Thursday, November 27, 2014

When turkeys attack back

Where would you find turkeys AND lobster traps? Not in Michigan

He is very mad and is charging me
I watched My Life as a Turkey last night. A man in the Florida wilds raises 16 turkeys from eggs to adulthood. He clucks to the eggs and they respond. I did not know that unborn birds, at least turkeys, make noises. When they hatch, they know the man by sound to be their mother and they follow him around. He stays with them from dawn to sunset learning their behaviors for 16 months. Then they left him except for Turkey Boy, who for a while keeps him company but one day views him as a threat and viciously turns on him. He mentions that wild turkeys are very different than their domesticated cousins whose clever behaviors are bred out of them.

I do love wild turkeys. Just look at a close up of their iridescent feathers below, so beautiful. Also note the sizeable back spurs that they aren't afraid to impale you with. I rarely saw them in southern Michigan until the last ten years or so. (instead I saw pheasants, haven't seen one in a long time)There was a flock on my running route near the scenic road I would see regularly until this summer when the developers came and destroyed their habitat (one of the main reasons I want to move). The flocks around here are small, 6 to 10 birds but the above turkeys, came from a massive flock, 50-100 birds, just outside of Rockport, Massachusetts.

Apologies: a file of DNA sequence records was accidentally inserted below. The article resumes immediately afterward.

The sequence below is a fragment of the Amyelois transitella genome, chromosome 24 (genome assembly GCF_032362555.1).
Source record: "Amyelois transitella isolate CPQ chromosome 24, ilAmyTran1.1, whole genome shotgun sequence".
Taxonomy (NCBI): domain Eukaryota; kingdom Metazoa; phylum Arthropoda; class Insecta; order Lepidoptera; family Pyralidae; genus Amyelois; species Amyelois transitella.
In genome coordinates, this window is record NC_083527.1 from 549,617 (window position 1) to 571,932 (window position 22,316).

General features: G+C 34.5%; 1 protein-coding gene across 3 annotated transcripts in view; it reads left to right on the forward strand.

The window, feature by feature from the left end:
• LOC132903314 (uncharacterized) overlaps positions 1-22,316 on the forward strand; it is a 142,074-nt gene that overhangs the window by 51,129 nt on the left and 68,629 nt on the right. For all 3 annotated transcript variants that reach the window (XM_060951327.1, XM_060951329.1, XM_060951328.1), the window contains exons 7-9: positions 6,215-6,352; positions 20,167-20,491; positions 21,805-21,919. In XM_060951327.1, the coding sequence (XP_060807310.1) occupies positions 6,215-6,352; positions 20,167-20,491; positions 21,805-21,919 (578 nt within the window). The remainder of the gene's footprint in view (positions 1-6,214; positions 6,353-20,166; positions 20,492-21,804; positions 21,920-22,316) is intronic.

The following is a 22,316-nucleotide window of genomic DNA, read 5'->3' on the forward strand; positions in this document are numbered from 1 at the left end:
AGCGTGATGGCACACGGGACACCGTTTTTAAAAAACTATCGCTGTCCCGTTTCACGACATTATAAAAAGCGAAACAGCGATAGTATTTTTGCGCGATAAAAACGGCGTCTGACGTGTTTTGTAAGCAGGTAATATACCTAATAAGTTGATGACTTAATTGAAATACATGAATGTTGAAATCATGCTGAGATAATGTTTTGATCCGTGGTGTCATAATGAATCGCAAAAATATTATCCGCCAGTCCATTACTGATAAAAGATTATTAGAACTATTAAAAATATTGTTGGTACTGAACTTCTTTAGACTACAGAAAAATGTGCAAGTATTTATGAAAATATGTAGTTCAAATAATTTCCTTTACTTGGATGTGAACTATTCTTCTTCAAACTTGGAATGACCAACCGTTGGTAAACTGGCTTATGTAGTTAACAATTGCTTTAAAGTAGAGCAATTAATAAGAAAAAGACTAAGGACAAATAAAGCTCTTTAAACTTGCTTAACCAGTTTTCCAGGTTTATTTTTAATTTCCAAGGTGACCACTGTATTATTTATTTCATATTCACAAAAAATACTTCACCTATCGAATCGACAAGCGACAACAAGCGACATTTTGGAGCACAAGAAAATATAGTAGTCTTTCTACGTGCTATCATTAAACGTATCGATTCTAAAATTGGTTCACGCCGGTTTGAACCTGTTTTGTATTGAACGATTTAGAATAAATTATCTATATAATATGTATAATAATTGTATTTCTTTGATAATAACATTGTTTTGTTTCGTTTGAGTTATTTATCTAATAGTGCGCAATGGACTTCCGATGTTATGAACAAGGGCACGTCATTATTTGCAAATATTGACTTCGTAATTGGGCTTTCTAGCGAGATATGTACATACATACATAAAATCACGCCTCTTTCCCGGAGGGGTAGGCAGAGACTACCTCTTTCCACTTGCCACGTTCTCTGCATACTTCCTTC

We were staying in Massachusetts 3 years ago for a month awaiting Tessa's birth (we came early due to a false alarm). We'd take day trips never venturing much more than 2 hours from Boston. When I saw the massive flock, Oliver (then 4) and I got out of the car with me trying to take photos. But they kept running away. Finally 3 toms turned around and charged us. The one above puffed up his feathers and his head turned bright red (sign of an angry bird) and faced us. My reaction? op. Oliver just laughed. Later we trolled the internet (the boys loved train crashes) for turkey attacks. Lots of them. One turkey decided a lady's front yard was his territory and would  attack her every time she left the house during daylight. She had to carry a broom. When the local news showed up for the story, they were attacked. Turkzilla they called him. I guess I put Oliver in danger though I seemed to be the tom's main target.

I've read that the first Thanksgiving that took place not far from the huge Massachusetts flock consisted mainly of lobster as turkeys weren't so plentiful.  Hmmm..if a 100 turkey flock could survive in 2012, I bet there were even more turkeys (though I guess there were many more predators). in the 1600s.

Back to my domesticated turkey. I have until 10 to make the dressing and put this thing in the oven. The turkey isn't as big as I think we need for 12 people, 5 being children. But for some of them, this won't be their first dinner of the day. It will be Shanna's family's third and Maya's second. Josh spent last night with Julie's father and tomorrow with the mom. Divorce causes scheduling issues. The kids will have to eat in a separate room than the grown-ups due to our tiny dining room, not a problem in the huge house we revisited yesterday with Josh. (he loved it..he sees buying it from us when we become infirm...).

But I am thankful, for being able to see my kids and their kids so often and our good health.



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